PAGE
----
Milk optional in a balanced diet

Pouring milk from gallon bottle into glass on blue wooden table

February 22, 2024—For those who eat a balanced diet, drinking milk isn’t necessary for good health, according to Harvard T.H. Chan School of Public Health’s Walter Willett and Jorge Chavarro.

Willett and Chavarro, professors of nutrition and epidemiology, were quoted in a February 20 Washington Post article about when it’s important to drink milk—and when it’s not.

Willett acknowledged that milk is a “complete food” that can fill nutritional gaps, especially in places around the world where the majority of people’s diets are starchy foods like corn or rice. But for people eating a healthy diet, milk isn’t needed for nutrients like calcium, which can also be found in foods such as beans, vegetables, whole grains, fish, nuts, seeds, and tofu.

For those concerned about their calcium intake, Willett recommends taking a daily supplement containing 500 milligrams of calcium as well as 600 international units of vitamin D. But, he noted, “If someone has a good diet then they probably don’t need a supplement”—or milk.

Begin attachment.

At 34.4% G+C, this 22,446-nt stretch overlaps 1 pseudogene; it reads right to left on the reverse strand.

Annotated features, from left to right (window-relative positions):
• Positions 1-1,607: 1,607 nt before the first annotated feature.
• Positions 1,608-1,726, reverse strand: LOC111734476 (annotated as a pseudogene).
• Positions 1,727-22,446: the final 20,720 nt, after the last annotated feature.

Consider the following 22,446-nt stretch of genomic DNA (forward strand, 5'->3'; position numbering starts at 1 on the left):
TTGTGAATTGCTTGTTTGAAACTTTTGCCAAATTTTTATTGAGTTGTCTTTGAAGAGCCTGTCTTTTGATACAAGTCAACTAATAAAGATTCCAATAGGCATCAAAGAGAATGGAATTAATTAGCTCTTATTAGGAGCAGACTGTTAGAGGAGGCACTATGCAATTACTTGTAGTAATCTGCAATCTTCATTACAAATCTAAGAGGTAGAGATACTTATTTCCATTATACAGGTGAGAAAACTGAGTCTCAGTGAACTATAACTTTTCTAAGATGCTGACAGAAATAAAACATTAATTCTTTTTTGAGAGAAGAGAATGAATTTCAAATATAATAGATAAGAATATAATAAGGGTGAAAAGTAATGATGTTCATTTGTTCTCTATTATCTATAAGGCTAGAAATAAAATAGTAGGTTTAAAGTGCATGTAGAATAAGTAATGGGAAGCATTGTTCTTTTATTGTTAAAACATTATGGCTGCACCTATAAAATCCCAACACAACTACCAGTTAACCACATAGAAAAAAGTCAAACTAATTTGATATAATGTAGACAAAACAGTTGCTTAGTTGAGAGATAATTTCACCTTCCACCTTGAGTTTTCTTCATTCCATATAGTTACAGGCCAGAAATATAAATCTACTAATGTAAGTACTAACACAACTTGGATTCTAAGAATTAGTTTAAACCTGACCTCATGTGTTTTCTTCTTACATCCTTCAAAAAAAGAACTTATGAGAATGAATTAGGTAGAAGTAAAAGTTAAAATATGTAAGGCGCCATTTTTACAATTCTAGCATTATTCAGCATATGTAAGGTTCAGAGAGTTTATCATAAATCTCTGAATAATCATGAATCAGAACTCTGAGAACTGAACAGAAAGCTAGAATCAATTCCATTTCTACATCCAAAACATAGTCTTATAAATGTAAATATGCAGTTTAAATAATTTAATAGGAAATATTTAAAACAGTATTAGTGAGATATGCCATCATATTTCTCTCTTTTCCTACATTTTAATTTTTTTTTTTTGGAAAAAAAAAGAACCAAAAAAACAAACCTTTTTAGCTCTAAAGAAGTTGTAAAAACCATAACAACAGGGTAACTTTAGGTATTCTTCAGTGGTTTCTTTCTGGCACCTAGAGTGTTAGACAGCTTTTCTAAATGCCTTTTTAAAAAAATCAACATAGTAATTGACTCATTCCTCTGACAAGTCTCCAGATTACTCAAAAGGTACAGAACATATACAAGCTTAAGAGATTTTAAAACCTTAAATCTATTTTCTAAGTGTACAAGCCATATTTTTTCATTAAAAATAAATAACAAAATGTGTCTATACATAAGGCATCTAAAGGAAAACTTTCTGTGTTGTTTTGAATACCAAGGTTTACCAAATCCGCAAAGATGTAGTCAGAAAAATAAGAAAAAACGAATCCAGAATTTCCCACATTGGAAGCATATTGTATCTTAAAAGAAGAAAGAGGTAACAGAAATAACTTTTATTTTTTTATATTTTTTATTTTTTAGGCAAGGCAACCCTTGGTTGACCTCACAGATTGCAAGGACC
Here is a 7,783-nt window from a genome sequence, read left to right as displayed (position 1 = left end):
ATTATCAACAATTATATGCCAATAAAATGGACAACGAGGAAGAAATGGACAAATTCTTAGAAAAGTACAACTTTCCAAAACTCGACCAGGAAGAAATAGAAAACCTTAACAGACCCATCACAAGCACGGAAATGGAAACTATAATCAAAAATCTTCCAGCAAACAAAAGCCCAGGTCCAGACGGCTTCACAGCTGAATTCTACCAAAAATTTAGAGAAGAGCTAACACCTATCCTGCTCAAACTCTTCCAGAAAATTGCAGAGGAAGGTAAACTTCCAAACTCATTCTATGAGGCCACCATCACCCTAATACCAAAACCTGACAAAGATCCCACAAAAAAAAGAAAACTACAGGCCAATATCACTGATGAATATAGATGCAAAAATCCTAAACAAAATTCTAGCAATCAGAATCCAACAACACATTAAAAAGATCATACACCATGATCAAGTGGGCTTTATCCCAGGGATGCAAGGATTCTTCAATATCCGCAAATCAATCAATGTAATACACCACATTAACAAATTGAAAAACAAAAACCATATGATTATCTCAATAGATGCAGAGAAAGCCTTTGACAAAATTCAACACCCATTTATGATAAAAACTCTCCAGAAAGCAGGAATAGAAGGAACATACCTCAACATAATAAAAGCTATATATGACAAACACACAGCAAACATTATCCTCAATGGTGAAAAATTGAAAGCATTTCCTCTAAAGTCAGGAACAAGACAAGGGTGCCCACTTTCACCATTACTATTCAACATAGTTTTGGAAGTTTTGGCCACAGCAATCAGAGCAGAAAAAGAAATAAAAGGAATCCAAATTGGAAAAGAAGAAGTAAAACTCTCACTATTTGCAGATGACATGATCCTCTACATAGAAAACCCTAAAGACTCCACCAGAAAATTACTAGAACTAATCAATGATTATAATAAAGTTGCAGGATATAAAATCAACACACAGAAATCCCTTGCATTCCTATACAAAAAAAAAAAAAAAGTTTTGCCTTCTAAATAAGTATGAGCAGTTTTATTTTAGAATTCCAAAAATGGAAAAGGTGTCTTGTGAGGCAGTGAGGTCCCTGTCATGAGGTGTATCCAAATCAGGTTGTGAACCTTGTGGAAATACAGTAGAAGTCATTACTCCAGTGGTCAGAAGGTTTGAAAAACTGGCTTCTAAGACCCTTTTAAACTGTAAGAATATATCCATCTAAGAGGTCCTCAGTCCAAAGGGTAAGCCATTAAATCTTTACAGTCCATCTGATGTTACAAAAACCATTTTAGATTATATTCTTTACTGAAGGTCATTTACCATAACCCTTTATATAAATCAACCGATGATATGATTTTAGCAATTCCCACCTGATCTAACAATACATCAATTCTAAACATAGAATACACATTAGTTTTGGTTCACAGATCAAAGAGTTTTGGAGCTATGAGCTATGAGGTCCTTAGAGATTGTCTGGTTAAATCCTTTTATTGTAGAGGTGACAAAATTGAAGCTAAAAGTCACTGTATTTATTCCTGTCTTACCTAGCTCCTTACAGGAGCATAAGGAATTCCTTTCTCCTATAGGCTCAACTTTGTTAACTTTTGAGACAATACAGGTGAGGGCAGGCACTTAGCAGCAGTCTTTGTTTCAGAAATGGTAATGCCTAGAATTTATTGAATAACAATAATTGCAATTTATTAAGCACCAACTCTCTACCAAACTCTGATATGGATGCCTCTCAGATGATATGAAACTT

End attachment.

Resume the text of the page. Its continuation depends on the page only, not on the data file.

Chavarro discussed the notion that drinking milk makes children grow taller. “The effect appears to be more pronounced when there’s very deficient nutrition than in other settings,” he said. For kids who don’t get enough nutrients, milk can make a difference to growth; for those able to eat healthfully, “it’s not going to make [them] super tall.”

Read the article: How much dairy milk do children and adults really need?

Photo: iStock/Liudmila Chernetska